A Seed Revolving Fund initiative for sorghum and groundnut value chains has been launched in Tanzania to tackle the challenge of limited access of quality seeds of improved varieties in rural regions. The ‘Seed Revolving Fund, Youth Engagement and Gender Inclusion’ initiative will work with research institutions, seed companies, agro dealers, grain off-takers, farmer organizations and youths. It will draw insights from a similar fund for pigeonpea and groundnut that was successful in Malawi. The initiative is designed to be gender inclusive as well as youth responsive.
In Tanzania, farmers generally source low-quality seeds from the grain market, eventually compromising the productivity and quality of grain. This is despite the release of many improved varieties of groundnut and sorghum that tackle different biotic and abiotic stresses. There is a high demand for high-quality groundnut and sorghum grains in Tanzania. However, while off-takers are unable to obtain the groundnut grain volumes and quality that they need for their destination markets, farmers who grow improved varieties and use best agricultural practices struggle to access markets for their surplus production. The initiative offers a unique and rare opportunity to young men and women to contribute to enhancing quality at the different nodes
of the value chains, thereby meeting the needs of the off-takers.
How it works:
- Farmer seed producer groups (or large-scale farmers) are trained in quality seed production.
- The initiative contracts them to produce foundation seeds at agreed buy-back prices.
- Foundation seed is sold to local seed companies for multiplication into certified seeds.
- Seed companies then sell to a larger number of farmers through agro-dealers.
- Proceeds from sales are ploughed back to cover operational costs such as staff, inspection and certification, warehouse, seed packaging and transport.
To ensure that the knowledge on quality seeds of improved varieties reaches the targeted farmers, the initiative will work in collaboration with the Centre for Behaviour Change and Communication (CBCC Africa) to develop social and behavior change communication initiatives that are aimed at increasing farmers knowledge and trust for quality seeds of improved varieties. This will, in turn, increase the adoption of quality seeds of improved variety. Mr Phillip Kinyota from CBCC Africa noted, “Often people’s behavior is molded by their communities, and thus, before changing how one individual functions, the entire community should be sensitized. Hence our holistic approach to behavior change”.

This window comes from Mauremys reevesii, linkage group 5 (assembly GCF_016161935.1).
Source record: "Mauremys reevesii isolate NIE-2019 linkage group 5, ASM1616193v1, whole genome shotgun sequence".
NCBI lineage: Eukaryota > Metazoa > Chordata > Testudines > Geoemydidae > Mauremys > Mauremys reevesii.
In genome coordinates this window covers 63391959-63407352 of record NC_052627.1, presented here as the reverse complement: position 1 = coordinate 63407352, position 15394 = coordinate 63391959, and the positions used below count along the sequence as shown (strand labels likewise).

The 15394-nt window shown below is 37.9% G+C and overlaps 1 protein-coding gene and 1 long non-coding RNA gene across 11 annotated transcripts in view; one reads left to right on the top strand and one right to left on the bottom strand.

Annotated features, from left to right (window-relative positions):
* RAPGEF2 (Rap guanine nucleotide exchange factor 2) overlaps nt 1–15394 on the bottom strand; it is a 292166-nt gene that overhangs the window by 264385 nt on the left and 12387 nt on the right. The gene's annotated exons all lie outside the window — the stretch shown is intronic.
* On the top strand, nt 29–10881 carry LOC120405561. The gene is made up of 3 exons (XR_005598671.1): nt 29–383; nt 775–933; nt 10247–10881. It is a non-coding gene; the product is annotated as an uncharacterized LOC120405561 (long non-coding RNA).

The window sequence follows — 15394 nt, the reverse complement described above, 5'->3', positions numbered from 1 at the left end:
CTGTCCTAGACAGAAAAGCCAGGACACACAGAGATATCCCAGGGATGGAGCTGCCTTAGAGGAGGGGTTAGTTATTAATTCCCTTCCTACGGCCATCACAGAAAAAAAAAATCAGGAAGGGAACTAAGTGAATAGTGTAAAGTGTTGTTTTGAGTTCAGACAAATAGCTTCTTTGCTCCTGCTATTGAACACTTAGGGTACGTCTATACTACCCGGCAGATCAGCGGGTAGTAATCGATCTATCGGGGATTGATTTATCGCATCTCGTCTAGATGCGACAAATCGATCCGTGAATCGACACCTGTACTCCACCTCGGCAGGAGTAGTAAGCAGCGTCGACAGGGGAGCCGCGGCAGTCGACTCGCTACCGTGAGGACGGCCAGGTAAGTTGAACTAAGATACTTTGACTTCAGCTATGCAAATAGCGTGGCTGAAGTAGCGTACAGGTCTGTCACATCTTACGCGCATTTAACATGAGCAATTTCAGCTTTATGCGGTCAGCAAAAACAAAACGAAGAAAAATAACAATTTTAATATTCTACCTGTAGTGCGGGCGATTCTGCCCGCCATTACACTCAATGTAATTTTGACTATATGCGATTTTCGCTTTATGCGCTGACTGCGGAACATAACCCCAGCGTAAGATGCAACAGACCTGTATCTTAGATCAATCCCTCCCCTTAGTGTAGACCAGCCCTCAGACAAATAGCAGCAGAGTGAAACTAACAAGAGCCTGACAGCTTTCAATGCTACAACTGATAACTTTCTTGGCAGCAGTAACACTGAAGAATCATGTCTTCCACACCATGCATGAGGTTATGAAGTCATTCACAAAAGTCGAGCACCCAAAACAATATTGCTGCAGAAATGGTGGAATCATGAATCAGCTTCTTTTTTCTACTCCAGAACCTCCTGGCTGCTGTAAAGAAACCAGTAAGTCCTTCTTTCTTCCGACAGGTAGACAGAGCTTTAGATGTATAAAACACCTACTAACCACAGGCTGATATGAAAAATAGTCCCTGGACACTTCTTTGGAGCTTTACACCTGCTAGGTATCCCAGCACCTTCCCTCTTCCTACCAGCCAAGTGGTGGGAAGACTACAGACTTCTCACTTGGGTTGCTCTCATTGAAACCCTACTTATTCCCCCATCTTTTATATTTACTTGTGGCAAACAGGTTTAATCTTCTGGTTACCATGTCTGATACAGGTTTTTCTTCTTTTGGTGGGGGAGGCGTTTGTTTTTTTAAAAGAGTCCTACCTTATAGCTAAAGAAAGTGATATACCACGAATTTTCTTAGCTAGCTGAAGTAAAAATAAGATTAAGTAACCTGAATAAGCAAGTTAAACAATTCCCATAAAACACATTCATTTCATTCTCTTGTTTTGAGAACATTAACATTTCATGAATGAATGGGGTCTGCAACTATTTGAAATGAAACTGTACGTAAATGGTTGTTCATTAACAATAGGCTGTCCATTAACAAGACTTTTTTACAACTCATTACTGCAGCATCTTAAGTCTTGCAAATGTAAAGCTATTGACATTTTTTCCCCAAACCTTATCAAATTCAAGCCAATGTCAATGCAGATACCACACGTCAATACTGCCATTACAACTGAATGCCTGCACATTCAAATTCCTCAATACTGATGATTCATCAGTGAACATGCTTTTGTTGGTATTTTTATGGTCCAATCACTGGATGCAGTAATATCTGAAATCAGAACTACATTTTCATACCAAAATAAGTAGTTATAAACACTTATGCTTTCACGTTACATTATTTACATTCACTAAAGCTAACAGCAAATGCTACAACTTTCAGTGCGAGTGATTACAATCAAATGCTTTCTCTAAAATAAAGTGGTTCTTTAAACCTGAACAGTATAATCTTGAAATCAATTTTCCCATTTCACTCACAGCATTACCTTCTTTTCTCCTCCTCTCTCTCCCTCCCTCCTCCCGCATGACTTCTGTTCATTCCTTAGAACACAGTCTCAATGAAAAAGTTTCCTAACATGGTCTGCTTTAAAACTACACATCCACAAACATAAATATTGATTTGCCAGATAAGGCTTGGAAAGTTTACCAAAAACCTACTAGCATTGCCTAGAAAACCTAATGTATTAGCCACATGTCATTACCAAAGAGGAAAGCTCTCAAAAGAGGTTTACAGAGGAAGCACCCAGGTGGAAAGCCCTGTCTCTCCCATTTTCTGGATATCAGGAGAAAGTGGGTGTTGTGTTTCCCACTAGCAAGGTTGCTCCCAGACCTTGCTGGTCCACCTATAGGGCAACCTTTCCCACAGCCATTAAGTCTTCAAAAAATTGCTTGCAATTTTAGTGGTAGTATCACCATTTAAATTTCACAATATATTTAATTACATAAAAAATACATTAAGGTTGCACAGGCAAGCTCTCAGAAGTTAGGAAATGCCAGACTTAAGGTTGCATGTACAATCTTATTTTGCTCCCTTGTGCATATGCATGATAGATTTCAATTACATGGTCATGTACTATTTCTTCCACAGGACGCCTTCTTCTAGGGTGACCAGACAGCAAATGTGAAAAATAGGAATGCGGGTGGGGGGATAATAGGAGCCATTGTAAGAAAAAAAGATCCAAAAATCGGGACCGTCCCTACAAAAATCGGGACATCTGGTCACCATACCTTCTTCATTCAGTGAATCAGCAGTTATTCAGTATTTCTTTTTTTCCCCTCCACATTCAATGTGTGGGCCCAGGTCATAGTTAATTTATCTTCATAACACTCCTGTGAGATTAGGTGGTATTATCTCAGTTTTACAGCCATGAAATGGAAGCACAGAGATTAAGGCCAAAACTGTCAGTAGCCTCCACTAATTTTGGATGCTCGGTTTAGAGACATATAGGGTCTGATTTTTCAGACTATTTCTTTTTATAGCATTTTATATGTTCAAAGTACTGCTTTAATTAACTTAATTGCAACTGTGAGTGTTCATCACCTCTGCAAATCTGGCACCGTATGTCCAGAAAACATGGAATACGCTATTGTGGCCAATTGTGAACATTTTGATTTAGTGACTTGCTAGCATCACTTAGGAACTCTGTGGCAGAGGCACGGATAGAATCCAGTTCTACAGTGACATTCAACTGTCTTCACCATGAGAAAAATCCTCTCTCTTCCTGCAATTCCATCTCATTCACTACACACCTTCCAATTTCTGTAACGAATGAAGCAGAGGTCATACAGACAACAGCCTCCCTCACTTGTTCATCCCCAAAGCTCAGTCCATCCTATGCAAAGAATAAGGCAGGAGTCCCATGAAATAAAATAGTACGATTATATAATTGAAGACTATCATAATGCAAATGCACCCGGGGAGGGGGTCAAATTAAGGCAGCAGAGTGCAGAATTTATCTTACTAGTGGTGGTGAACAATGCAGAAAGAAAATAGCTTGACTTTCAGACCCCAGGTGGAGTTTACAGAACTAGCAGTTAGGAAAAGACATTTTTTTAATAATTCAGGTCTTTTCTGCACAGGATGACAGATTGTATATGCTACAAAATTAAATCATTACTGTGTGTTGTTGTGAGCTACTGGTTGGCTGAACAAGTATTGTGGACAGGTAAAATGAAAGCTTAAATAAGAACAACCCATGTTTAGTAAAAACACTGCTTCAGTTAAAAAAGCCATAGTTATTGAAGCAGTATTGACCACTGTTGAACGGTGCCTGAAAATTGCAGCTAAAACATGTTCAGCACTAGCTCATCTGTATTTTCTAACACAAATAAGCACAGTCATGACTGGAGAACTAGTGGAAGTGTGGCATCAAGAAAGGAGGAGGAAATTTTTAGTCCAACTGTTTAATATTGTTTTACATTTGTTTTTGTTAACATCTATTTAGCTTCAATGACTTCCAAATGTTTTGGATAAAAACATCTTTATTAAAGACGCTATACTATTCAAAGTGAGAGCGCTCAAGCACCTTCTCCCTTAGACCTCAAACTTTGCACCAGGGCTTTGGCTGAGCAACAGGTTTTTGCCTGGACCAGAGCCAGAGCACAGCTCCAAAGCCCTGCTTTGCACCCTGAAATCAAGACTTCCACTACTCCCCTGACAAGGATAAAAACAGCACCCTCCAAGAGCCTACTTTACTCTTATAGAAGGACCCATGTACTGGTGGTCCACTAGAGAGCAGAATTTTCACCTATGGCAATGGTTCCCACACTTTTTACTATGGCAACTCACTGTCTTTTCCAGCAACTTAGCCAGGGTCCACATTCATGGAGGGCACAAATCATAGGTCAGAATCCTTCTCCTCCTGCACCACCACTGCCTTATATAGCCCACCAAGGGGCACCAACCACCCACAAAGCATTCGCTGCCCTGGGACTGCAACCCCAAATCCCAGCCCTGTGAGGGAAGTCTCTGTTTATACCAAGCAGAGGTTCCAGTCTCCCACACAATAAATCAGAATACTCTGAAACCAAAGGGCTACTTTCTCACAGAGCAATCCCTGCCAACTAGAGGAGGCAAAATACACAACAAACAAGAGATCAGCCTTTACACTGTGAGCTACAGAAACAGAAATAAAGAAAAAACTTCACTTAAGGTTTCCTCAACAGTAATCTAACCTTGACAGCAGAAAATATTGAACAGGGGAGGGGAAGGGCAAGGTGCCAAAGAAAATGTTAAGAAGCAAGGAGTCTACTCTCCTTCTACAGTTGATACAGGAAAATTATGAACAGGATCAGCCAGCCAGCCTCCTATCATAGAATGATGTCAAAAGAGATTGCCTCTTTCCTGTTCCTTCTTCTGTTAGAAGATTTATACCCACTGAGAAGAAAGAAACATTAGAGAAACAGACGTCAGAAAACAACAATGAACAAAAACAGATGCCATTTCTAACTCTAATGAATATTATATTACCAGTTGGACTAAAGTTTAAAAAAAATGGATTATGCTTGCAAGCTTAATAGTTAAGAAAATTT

Through facilitated process, the meeting identified potential commodity corridors for both groundnuts and sorghum. Implementable action plans were discussed in the corridor teams that had a grain aggregator, a private seed company, and government administrators.
At the launch, Hon Robart Msalika, Regional Administrative Secretary, Tabora Region, highlighted the youth engagement and gender inclusion aspect of the initiative, saying, “This effort is well aligned to the Tanzania government’s priorities and initiatives in which there is a policy for regional governments/district councils to set aside 10% of revenue generated to support women empowerment (4%), youth engagement (4%), and persons with disabilities (2%).”
Dr Esther Njuguna, Senior Gender Scientist, ICRISAT ESA, spoke on behalf of the Regional Program Director, ICRISAT ESA, as she acknowledged and appreciated strong partnerships among national institutions in Tanzania and funds from donors. She explained how the initiative could reach, benefit and achieve gender and youth empowerment through seed systems by involving stakeholders across all the value chains from the onset.
According to Dr Chris Ojiewo, Global Coordinator, Tropical Legumes III, HOPE II and AVISA projects, seed systems are indeed the best way to engage the youth. “The whole idea of the SRF model is that proceeds from sales must revolve to enable further investments, so that a little seed money has a ripple effect to engage youth and women profitably and equitably,” he said.
Dr Essegbemon Akpo, Seed Systems Specialist, ICRISAT ESA, explained that the revolving fund covered all seed classes – pre-basic, basic, certified and Quality Declared Seed (QDS). “The SRF has been put in place to fill the gaps in the private sector that currently limit them from diversifying their portfolio to include grain legumes and cereals,” he added.
The Seed Revolving Fund, Youth Engagement and Gender Inclusion Initiative was launched on 16 December 2019 at Dar es Salam, Tanzania.
To know more about our work on seed systems, click here.
This initiative is supported by AVISA & CGIAR Research Program: Grain Legumes and Dryland Cereals (GLDC).
Participants at the meet pose for a group photo. Photo: ICRISAT
This work contributes to UN Sustainable Development Goal.